U.S. Priest to Pope: 'I am Wearied From Being Scorned and Demonized by You'

Listen to the Article!

By Michael W. Chapman | September 16, 2019 | 4:55 PM EDT

Monsignor Charles Pope, a
pastor in Washington, D.C.
(msgrpope.com)

(CNSNews.com) -- In response to Pope Francis's criticism of  "rigid priests" -- priests who steadfastly uphold all of the Church's teachings, especially on sexual morality and the family -- Monsignor Charles Pope, the pastor of a church in Washington, D.C., said he was not "feeling the love" from the Pope and is "wearied from being scorned and demonized by you."

Pope Francis has criticized what he calls "rigid priests," or clerics who are "rigid" in their ministry, fairly frequently since he was elected Pope in March 2013. In an October 2016 homily, Pope Francis said that rigid people are "sick" and adhere too strongly to the letter of the law. He often associates rigidity with orthodox Catholics who adhere to the traditions of the Church, its ancient devotions and prayers, the Latin Mass, and a strong love for the Virgin Mary. 

On Sept. 7, while speaking with the bishops of Mozambique about priestly formation, Pope Francis said, “I would like to emphasize an attitude that I do not like, because it does not come from God: rigidity. Today it is fashionable, I do not know about here, but in other parts of the world it is fashionable, to find rigid people."

Pope Francis (Getty Images)

"Young, rigid priests, who want to save with rigidity, perhaps, I don’t know, but they take this attitude of rigidity and sometimes – excuse me – from the museum," said the Pope.  "They are afraid of everything, they are rigid. Be careful, and know that under any rigidity there are serious problems.”

In response to those remarks, Msgr. Charles Pope wrote on Facebook, "Santo Padre, I'm not feeling the love here, I don't feel accompanied by you. Make room in your heart for me and others like me. I am not a young priest, but I know you don't like my type of priesthood. Further I am an American and this mere fact seems to also make me troublesome in your eyes."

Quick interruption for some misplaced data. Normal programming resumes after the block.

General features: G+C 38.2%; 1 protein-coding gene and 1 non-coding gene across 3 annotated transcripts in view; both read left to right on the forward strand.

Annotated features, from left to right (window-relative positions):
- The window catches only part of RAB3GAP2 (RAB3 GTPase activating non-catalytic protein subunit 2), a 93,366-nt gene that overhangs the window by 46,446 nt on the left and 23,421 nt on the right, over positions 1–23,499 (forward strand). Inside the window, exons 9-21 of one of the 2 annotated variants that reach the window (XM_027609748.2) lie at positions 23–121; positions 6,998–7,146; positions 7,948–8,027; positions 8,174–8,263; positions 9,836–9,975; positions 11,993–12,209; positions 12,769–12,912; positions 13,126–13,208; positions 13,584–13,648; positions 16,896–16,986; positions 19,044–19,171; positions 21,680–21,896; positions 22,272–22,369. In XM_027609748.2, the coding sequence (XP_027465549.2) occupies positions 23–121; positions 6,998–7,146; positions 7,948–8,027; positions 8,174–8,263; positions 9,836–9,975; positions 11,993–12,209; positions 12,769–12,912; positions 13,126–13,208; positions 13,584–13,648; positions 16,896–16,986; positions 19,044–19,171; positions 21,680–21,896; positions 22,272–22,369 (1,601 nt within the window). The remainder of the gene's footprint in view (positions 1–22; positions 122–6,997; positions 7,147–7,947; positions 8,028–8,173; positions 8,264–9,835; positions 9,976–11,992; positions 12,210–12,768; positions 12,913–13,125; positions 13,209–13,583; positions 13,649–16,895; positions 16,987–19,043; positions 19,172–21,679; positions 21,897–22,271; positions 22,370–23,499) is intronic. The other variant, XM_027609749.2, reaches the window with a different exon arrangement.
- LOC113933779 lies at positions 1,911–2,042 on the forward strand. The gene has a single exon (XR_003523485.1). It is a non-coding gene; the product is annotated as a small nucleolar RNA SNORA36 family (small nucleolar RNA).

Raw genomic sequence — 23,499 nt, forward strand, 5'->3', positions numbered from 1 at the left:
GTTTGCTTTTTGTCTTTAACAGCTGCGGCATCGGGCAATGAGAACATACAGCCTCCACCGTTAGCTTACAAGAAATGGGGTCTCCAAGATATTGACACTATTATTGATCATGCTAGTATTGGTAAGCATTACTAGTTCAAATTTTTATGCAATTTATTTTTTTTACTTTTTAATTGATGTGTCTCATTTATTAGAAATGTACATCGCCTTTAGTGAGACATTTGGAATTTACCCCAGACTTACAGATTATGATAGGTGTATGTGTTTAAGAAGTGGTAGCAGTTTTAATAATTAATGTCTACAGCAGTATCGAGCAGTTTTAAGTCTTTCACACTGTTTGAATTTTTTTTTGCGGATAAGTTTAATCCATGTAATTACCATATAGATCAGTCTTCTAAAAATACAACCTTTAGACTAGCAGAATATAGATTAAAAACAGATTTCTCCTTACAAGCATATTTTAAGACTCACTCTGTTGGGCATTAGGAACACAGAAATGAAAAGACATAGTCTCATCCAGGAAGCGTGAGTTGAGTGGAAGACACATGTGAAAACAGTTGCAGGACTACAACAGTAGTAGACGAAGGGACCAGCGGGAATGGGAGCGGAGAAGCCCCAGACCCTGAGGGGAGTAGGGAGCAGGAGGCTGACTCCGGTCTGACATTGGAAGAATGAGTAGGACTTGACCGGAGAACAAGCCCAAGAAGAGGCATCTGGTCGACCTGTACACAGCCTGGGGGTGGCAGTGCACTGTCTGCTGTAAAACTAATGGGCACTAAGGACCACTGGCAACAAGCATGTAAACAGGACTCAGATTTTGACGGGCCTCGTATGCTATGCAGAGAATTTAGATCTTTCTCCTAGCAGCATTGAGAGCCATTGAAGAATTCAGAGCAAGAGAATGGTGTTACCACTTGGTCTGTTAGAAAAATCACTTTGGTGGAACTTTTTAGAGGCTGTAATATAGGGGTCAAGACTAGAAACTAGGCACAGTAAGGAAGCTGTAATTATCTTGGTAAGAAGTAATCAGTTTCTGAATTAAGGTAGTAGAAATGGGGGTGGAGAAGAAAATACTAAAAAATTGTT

"I am not afraid of everything a you state, but I do have concerns for the ambiguity of some of your teachings and severity of some of your actions," said Msgr. Pope.  "Yet when we, your less favored sons, ask you questions you will not answer or clarify. In all this I am still your son and share the priesthood of Jesus with you. I await the solicitude and gentle care from you that you say I, and others like me, lack."

He continued, "Meanwhile I must honestly and painfully say that I am wearied from being scorned and demonized by you.  Respectfully,  Carlo."

Monsignor Pope's sentiment is not uncommon.

In reference to his post, Fr. Raymond Blake, a Catholic priest in England, tweeted, "I don't see this continuous criticism from our beloved Holy Father as Christlike, I find it painful and destrucitve of faith and unity, and contrary to the action of the Holy Spirit's action in the Church."

Eric Sammons, who describes himself as a "traditional Catholic" living in Ohio, tweeted, "Pray for good priests like Msgr. Pope who are suffering greatly under this pope."

Statue of St. Catherine of Siena.  (YouTube)

Cardinal Raymond Burke, Cardinal Walter Brandmuller, Cardinal Joachim Meisner, and Cardinal Carlo Caffarra sent a letter to Pope Francis in 2016 with questions ("dubia") about certain teachings in his document Amoris Laetitia (The Joy of Love). One of the questions specifically asked the Pope to explain whether divorced and remarried Catholics (living in adultery) could receive Communion.

To this day, three years later, Pope Francis has not replied. (Cardinals Meisner and Caffarra have died in the interim.) Pope Francis also has not responded to similar questions from numerous theologians and Catholic scholars who have sent letters to the Vatican imploring the Holy Father to clarify his position.

On a related note, Pope Francis has stated he "will not say a single word" in reference to Archbishop Carlo Vigano's "Testimony," which exposed numerous alleged instances of corruption in the Vatican, the Pope's apparent deceitfulness in the sexual abuse case involving Arbp. Theodore McCarrick, and which called on the Pope to resign. 

Michael W. Chapman
Michael W. Chapman
Michael W. Chapman

Sponsored Links